Credits also could go toward lease rental fees or royalty payments.
In the case of the canceled Ursa and SG Interests leases, the bill spells out that the companies would be compensated not just for what was paid to acquire the leases and for lease rental fees, but for costs related to pursuing drilling permits, preparing environmental analysis or otherwise seeking to develop the leases, except for legal-related costs.
The BLM had said it only would reimburse lease acquisition and rental costs, covering about $1 million in total.
Don Simpson, an Ursa official, said Thursday that Ursa already has been refunded by the BLM. It wouldn’t be eligible for lease credits under Bennet’s bill for what it’s already been paid. But it could be eligible for reimbursement for additional costs.
Simpson said the BLM had turned down its request for reimbursement for perhaps $300,000.
Simpson said Ursa isn’t contemplating litigation in the matter.
“It would be great if we could get more of our sunk costs out of it, but right now we’ve almost moved on,” Simpson said.
Guinn said SG has refused to accept just the bonus and rentals as payment.
“We would not even accept (as sufficient) our sunk costs in what we have spent out there.”
SG contends the leases in question hold huge resource development potential. It says in its suit that the BLM failed to properly acknowledge in its lease review analysis the potential for developing Mancos shale gas there.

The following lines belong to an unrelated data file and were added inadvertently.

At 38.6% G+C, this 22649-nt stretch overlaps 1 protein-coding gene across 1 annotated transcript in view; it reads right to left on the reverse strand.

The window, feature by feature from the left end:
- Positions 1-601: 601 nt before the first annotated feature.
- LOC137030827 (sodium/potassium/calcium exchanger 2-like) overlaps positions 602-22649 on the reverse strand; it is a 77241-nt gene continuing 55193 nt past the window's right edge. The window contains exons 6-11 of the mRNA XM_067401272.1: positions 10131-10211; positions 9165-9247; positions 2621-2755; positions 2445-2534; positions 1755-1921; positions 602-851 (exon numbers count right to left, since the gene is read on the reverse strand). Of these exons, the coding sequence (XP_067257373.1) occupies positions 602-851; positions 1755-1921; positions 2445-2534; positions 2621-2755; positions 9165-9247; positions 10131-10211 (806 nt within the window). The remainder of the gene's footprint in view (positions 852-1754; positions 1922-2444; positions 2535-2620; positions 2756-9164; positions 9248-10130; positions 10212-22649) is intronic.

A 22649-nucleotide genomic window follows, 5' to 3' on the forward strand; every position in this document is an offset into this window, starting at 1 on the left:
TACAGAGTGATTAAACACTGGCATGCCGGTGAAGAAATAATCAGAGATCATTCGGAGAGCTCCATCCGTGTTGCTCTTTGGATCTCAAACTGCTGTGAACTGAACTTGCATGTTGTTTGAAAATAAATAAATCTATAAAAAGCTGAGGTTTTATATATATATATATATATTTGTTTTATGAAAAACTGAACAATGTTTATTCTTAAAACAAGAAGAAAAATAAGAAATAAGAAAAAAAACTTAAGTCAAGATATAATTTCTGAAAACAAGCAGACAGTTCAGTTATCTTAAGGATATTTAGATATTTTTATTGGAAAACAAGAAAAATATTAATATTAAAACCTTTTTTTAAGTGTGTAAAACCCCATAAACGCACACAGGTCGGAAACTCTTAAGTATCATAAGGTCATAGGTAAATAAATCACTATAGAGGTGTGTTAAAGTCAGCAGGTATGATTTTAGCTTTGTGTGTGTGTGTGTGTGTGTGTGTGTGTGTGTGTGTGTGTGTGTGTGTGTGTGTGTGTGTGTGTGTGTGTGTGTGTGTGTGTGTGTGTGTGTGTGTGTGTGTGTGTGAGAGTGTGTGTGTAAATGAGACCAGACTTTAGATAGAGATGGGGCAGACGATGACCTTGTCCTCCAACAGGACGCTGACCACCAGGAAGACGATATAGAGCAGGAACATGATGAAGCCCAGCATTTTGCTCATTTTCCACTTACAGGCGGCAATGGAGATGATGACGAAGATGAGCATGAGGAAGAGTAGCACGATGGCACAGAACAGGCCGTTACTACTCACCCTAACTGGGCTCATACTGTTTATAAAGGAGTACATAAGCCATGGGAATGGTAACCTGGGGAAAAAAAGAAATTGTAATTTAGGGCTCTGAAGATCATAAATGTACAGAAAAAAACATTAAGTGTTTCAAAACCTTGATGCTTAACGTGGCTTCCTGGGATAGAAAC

SG points to the results of other shale drilling in the area and a U.S. Geological Survey estimate last year that the Mancos shale in the Piceance Basin could hold 66 trillion cubic feet of recoverable gas.
SG continues to hold lease rights to drill into the Mancos shale in some 9,000 acres of Thompson Divide in what’s known as the Wolf Creek area. That’s a matter of continuing concern to opponents of Thompson Divide drilling.
Under Bennet’s bill, for SG to accept the credits being offered for the 18 canceled leases it would have to give up the Wolf Creek leases and be compensated for them as well.
According to the bill’s terms, the areas covered by relinquished leases would be permanently withdrawn from further leasing.
Guinn said that while Bennet calls the measure a middle-ground compromise, “basically it’s just taking more leases from us.”
Bennet’s measure wouldn’t force SG to give up leases. The decision whether to participate under the terms of the bill would be up to the company; the bill specifies that it honors valid existing rights.
But Peter Hart, an attorney with the Wilderness Workshop, said developing the Wolf Creek leases would be a headache for SG because of the level of community opposition, and other issues such as difficult road access.
“That’s obviously going to be part of their calculus” should they be presented with the option to give up the leases under the bill’s terms, he said.
Gunnison Energy is supporting the measure after Bennet agreed to seek protections for less acreage than he had previously, excluding an area in the upper North Fork Valley that has seen previous drilling and Gunnison Energy is interested in further developing.